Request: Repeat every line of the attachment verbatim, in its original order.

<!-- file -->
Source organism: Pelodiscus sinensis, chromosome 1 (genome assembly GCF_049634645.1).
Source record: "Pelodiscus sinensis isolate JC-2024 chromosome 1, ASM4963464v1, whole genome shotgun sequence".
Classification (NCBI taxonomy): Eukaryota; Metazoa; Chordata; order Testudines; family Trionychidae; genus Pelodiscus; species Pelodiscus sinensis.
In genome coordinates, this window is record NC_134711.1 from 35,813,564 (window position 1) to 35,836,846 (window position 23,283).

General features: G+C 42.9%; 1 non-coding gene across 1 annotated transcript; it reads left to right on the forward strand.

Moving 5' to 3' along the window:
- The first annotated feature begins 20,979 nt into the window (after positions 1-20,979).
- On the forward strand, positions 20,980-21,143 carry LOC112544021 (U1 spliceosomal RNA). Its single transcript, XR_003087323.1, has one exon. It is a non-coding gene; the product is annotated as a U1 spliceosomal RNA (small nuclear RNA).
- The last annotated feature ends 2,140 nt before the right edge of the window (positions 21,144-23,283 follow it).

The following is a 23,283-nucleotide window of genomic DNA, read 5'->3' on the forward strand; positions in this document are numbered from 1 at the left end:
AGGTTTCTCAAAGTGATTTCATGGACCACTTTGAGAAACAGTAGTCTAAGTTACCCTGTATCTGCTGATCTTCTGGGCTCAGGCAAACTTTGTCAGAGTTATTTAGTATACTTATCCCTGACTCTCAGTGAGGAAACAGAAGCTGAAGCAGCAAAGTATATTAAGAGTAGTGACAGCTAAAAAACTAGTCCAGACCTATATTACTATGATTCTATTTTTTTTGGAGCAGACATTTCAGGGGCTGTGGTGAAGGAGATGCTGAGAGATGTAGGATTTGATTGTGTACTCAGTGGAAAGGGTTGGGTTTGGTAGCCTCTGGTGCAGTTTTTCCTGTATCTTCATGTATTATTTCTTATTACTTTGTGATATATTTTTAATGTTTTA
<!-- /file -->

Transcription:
Source organism: Pelodiscus sinensis, chromosome 1 (genome assembly GCF_049634645.1).
Source record: "Pelodiscus sinensis isolate JC-2024 chromosome 1, ASM4963464v1, whole genome shotgun sequence".
Classification (NCBI taxonomy): Eukaryota; Metazoa; Chordata; order Testudines; family Trionychidae; genus Pelodiscus; species Pelodiscus sinensis.
In genome coordinates, this window is record NC_134711.1 from 35,813,564 (window position 1) to 35,836,846 (window position 23,283).

General features: G+C 42.9%; 1 non-coding gene across 1 annotated transcript; it reads left to right on the forward strand.

Moving 5' to 3' along the window:
- The first annotated feature begins 20,979 nt into the window (after positions 1-20,979).
- On the forward strand, positions 20,980-21,143 carry LOC112544021 (U1 spliceosomal RNA). Its single transcript, XR_003087323.1, has one exon. It is a non-coding gene; the product is annotated as a U1 spliceosomal RNA (small nuclear RNA).
- The last annotated feature ends 2,140 nt before the right edge of the window (positions 21,144-23,283 follow it).

The following is a 23,283-nucleotide window of genomic DNA, read 5'->3' on the forward strand; positions in this document are numbered from 1 at the left end:
AGGTTTCTCAAAGTGATTTCATGGACCACTTTGAGAAACAGTAGTCTAAGTTACCCTGTATCTGCTGATCTTCTGGGCTCAGGCAAACTTTGTCAGAGTTATTTAGTATACTTATCCCTGACTCTCAGTGAGGAAACAGAAGCTGAAGCAGCAAAGTATATTAAGAGTAGTGACAGCTAAAAAACTAGTCCAGACCTATATTACTATGATTCTATTTTTTTTGGAGCAGACATTTCAGGGGCTGTGGTGAAGGAGATGCTGAGAGATGTAGGATTTGATTGTGTACTCAGTGGAAAGGGTTGGGTTTGGTAGCCTCTGGTGCAGTTTTTCCTGTATCTTCATGTATTATTTCTTATTACTTTGTGATATATTTTTAATGTTTTA